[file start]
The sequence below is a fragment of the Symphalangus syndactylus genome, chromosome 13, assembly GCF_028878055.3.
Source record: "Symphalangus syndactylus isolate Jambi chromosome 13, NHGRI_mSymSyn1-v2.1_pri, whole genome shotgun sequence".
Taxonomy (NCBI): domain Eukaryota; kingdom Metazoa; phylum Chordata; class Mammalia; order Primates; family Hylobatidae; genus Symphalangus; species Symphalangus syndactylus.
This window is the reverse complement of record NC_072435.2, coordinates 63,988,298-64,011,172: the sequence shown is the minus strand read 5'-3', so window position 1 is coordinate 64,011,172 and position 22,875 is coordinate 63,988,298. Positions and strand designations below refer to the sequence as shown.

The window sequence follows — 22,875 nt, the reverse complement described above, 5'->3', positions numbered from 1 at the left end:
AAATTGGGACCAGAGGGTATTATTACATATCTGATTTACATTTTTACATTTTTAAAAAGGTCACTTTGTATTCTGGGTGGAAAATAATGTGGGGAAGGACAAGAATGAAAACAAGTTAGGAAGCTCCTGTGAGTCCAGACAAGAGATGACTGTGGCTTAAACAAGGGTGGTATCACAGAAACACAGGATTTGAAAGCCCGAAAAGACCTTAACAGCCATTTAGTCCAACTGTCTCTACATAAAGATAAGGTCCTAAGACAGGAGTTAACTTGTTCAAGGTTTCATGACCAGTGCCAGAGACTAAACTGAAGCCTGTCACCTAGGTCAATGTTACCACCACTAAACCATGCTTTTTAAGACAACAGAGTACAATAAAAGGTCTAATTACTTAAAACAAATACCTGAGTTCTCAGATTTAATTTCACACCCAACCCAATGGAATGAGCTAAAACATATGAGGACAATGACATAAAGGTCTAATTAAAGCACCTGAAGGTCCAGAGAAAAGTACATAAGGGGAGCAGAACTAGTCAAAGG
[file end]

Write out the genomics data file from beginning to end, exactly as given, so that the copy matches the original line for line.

The sequence below is a fragment of the Symphalangus syndactylus genome, chromosome 13, assembly GCF_028878055.3.
Source record: "Symphalangus syndactylus isolate Jambi chromosome 13, NHGRI_mSymSyn1-v2.1_pri, whole genome shotgun sequence".
Taxonomy (NCBI): domain Eukaryota; kingdom Metazoa; phylum Chordata; class Mammalia; order Primates; family Hylobatidae; genus Symphalangus; species Symphalangus syndactylus.
This window is the reverse complement of record NC_072435.2, coordinates 63,988,298-64,011,172: the sequence shown is the minus strand read 5'-3', so window position 1 is coordinate 64,011,172 and position 22,875 is coordinate 63,988,298. Positions and strand designations below refer to the sequence as shown.

The window sequence follows — 22,875 nt, the reverse complement described above, 5'->3', positions numbered from 1 at the left end:
AAATTGGGACCAGAGGGTATTATTACATATCTGATTTACATTTTTACATTTTTAAAAAGGTCACTTTGTATTCTGGGTGGAAAATAATGTGGGGAAGGACAAGAATGAAAACAAGTTAGGAAGCTCCTGTGAGTCCAGACAAGAGATGACTGTGGCTTAAACAAGGGTGGTATCACAGAAACACAGGATTTGAAAGCCCGAAAAGACCTTAACAGCCATTTAGTCCAACTGTCTCTACATAAAGATAAGGTCCTAAGACAGGAGTTAACTTGTTCAAGGTTTCATGACCAGTGCCAGAGACTAAACTGAAGCCTGTCACCTAGGTCAATGTTACCACCACTAAACCATGCTTTTTAAGACAACAGAGTACAATAAAAGGTCTAATTACTTAAAACAAATACCTGAGTTCTCAGATTTAATTTCACACCCAACCCAATGGAATGAGCTAAAACATATGAGGACAATGACATAAAGGTCTAATTAAAGCACCTGAAGGTCCAGAGAAAAGTACATAAGGGGAGCAGAACTAGTCAAAGG